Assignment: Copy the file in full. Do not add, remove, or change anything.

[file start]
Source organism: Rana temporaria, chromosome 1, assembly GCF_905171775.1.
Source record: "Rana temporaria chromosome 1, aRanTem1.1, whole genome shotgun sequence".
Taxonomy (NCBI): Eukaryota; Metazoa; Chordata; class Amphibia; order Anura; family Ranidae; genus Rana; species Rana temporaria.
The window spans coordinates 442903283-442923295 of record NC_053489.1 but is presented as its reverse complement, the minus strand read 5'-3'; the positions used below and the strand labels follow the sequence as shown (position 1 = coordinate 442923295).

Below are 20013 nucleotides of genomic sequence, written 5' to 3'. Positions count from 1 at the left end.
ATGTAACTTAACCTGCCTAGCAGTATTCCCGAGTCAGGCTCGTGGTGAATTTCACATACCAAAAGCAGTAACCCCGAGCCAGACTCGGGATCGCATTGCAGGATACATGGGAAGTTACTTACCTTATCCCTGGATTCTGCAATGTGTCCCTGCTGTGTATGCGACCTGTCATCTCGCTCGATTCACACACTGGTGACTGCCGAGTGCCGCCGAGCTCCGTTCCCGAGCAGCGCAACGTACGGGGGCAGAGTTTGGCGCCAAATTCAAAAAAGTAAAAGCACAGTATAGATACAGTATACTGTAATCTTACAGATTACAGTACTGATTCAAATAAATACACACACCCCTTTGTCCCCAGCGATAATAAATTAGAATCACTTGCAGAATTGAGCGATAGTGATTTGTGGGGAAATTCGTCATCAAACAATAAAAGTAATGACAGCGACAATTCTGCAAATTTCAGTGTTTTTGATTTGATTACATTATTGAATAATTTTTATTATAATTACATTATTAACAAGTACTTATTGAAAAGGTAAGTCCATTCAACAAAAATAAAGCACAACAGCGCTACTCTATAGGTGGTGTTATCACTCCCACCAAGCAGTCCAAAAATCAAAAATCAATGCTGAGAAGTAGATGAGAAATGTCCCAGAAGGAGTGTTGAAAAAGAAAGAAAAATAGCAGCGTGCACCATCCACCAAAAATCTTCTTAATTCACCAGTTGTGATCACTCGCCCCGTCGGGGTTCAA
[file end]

Source organism: Rana temporaria, chromosome 1, assembly GCF_905171775.1.
Source record: "Rana temporaria chromosome 1, aRanTem1.1, whole genome shotgun sequence".
Taxonomy (NCBI): Eukaryota; Metazoa; Chordata; class Amphibia; order Anura; family Ranidae; genus Rana; species Rana temporaria.
The window spans coordinates 442903283-442923295 of record NC_053489.1 but is presented as its reverse complement, the minus strand read 5'-3'; the positions used below and the strand labels follow the sequence as shown (position 1 = coordinate 442923295).

Below are 20013 nucleotides of genomic sequence, written 5' to 3'. Positions count from 1 at the left end.
ATGTAACTTAACCTGCCTAGCAGTATTCCCGAGTCAGGCTCGTGGTGAATTTCACATACCAAAAGCAGTAACCCCGAGCCAGACTCGGGATCGCATTGCAGGATACATGGGAAGTTACTTACCTTATCCCTGGATTCTGCAATGTGTCCCTGCTGTGTATGCGACCTGTCATCTCGCTCGATTCACACACTGGTGACTGCCGAGTGCCGCCGAGCTCCGTTCCCGAGCAGCGCAACGTACGGGGGCAGAGTTTGGCGCCAAATTCAAAAAAGTAAAAGCACAGTATAGATACAGTATACTGTAATCTTACAGATTACAGTACTGATTCAAATAAATACACACACCCCTTTGTCCCCAGCGATAATAAATTAGAATCACTTGCAGAATTGAGCGATAGTGATTTGTGGGGAAATTCGTCATCAAACAATAAAAGTAATGACAGCGACAATTCTGCAAATTTCAGTGTTTTTGATTTGATTACATTATTGAATAATTTTTATTATAATTACATTATTAACAAGTACTTATTGAAAAGGTAAGTCCATTCAACAAAAATAAAGCACAACAGCGCTACTCTATAGGTGGTGTTATCACTCCCACCAAGCAGTCCAAAAATCAAAAATCAATGCTGAGAAGTAGATGAGAAATGTCCCAGAAGGAGTGTTGAAAAAGAAAGAAAAATAGCAGCGTGCACCATCCACCAAAAATCTTCTTAATTCACCAGTTGTGATCACTCGCCCCGTCGGGGTTCAA